Ah, yes, Bill Gibbons, the "politician's" politician ("The Man Who Would be Governor," May 21st issue). He'll say whatever he thinks you want to hear now that the governor's mansion is in his sites. But I hadn't noticed this "embarrassment" that you wrote of when referring to Tennesseans being able (thanks to their state legislators) to exercise their "rights" under the U.S. Constitution that allows them to keep and bear arms. Thank the gods that we here in Tennessee have a legislative body with a spine. There are laws in place to deal with anyone who gets out of line and uses their firearm in a way that infringes on another person's right to life, liberty, and the pursuit of happiness.
Gibbons, for all of his double-speak on any issue that seems to be somewhat controversial, seems to be abandoning the "rights of the people" rhetoric that got him elected to the office of district attorney. He's becoming the politician that he's always dreamed of being. That's not to say that he wouldn't still be better than that progressive, over-spending governor that we have now.
Frank M. Boone
Imagine my amazement when I saw Bill Gibbons on the cover of the Flyer. It must have been a slow week for material.
Gibbons for governor of the Volunteer State? Give me a break. The guy is a first-class blowhard whose done a lame job as D.A. He goes after the nickel-and-dime riffraff, but where are the truly major arrests? With the recent monkey biz of elected officials like Janis Fullilove, the county clerk's office, and council member Barbara Swearingen Ware, this shouldn't be dificult.
Oh, well. Perhaps, if he's elected, Governor Gibbons can find a position in Nashville for Mayor Herenton and get him out of Memphis.
Gibbons might make a pretty decent governor, but the right-wingers who run the Tennessee GOP will never go for it. Let's see, a semi-moderate Republican from Memphis, the city the rest of the state's Republicans despise: Not gonna work, I'm afraid. He is the best of the GOP candidates, in my opinion, but he's the longest of long shots at this point.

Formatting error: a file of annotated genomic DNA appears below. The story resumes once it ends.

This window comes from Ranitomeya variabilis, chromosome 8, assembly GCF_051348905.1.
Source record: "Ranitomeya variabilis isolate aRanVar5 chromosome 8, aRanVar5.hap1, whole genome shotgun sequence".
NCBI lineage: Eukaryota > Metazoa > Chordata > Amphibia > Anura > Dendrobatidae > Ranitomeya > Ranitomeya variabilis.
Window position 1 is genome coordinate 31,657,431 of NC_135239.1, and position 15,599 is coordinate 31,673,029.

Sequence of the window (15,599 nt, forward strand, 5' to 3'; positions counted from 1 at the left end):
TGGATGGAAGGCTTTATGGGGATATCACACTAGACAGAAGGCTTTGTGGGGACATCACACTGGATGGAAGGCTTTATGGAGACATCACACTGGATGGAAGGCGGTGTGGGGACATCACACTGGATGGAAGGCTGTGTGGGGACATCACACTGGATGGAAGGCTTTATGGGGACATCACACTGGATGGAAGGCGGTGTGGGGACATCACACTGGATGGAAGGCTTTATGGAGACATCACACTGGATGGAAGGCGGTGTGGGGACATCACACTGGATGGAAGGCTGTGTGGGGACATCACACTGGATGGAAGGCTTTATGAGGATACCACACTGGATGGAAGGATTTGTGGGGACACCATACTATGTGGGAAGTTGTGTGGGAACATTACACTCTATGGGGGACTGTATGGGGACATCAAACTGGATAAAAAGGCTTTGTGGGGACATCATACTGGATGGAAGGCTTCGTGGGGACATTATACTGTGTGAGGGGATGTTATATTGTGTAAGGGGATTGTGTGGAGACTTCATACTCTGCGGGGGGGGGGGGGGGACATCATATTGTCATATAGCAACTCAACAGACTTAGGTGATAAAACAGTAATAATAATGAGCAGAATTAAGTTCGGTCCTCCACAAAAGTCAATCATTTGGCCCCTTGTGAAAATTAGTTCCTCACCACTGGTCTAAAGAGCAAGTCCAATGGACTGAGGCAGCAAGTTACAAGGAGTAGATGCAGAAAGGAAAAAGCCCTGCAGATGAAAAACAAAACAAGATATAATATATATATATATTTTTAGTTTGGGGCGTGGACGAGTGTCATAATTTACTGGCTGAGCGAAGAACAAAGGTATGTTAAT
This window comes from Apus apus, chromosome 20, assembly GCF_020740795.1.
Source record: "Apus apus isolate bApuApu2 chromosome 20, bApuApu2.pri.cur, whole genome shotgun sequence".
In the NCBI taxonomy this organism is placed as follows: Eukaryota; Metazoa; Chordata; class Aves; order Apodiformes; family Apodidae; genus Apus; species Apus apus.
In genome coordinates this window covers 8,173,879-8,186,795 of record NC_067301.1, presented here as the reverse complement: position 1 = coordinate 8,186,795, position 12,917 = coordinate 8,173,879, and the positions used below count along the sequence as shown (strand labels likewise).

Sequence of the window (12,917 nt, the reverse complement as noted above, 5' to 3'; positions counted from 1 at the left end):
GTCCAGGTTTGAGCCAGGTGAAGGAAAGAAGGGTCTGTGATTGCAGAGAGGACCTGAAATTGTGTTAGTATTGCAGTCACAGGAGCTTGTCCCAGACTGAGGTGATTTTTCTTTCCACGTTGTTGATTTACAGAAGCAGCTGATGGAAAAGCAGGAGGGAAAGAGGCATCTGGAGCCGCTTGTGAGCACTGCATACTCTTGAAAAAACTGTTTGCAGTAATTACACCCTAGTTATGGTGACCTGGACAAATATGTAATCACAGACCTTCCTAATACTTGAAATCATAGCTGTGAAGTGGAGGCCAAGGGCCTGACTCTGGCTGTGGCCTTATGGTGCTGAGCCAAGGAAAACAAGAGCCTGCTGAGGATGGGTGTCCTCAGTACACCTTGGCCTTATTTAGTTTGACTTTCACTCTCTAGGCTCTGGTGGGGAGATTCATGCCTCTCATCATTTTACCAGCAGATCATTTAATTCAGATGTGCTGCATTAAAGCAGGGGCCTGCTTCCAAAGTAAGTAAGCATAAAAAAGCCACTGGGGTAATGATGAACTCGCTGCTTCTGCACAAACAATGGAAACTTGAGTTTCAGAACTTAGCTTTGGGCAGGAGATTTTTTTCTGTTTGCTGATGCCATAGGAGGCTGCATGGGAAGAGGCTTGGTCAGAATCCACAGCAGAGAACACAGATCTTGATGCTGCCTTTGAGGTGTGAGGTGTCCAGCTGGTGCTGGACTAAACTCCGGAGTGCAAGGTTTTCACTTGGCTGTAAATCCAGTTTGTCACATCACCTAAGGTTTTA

President Obama suffered the worst defeat by Congress of any president in my memory, thanks to his own party leaders. My party seems to be full of sheep who are easily herded by those Republican leaders who have little or no faith in their own country. Democrats should be ashamed of the vote that stopped the funding to shut down Gitmo. They had the false courage to vote to send hundreds of thousands of troops into harm's way, but when it came to the decision of whether or not to bring a couple hundred accused terrorists to maximum security prisons in the U.S., Senate Democrats and Republicans ran like scalded dogs.
Since the attack on America on 9/11, our leaders have failed to show the faith that most citizens have in the system of laws that have served our nation so well for more than 200 years. This Memorial Day we remembered the brave men and women who served and gave their lives in defense of that system. I have to believe they would be shocked to know that so many of today's leaders in both parties are ruled by fear and politics.
I call on senators Harry Reid and Mitch McConnell to find their backbone and show the world that they have the same courage they expect and demand from the men and women in our armed forces.
Former Vice President Dick Cheney is a war criminal. They need to keep Guantanamo prison open, so Cheney can be incarcerated there. Is America safer? Not until he's locked up.
Joe M. Spitzer
President Obama spoke at Notre Dame University and called for understanding and dialogue in the abortion controversy. But how can there be compromise and dialogue with evangelicals and fundamentalists who are trying to force their anti-abortion agenda on all women?
The president asked for open minds to prevail. When was the last time you met an anti-abortionist who was open-minded? They have only intolerance and disdain when it comes to women who want to choose what to do with their own bodies.
Nevada City, California